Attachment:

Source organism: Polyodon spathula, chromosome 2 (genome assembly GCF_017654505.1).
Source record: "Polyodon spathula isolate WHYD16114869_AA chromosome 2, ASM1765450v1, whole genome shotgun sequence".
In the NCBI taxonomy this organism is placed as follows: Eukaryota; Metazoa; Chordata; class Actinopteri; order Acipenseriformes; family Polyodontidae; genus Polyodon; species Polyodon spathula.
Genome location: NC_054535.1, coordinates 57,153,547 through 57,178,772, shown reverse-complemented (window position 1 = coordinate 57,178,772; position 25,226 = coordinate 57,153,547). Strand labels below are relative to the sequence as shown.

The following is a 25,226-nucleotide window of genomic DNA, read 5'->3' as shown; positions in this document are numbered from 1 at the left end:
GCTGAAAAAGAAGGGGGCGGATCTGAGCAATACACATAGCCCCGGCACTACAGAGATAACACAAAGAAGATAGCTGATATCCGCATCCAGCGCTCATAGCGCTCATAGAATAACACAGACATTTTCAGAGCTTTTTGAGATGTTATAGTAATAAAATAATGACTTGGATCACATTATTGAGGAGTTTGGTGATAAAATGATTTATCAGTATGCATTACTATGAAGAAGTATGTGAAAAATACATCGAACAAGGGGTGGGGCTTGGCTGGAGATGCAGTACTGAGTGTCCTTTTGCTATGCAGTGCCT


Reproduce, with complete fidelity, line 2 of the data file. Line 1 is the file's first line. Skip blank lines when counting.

Source record: "Polyodon spathula isolate WHYD16114869_AA chromosome 2, ASM1765450v1, whole genome shotgun sequence".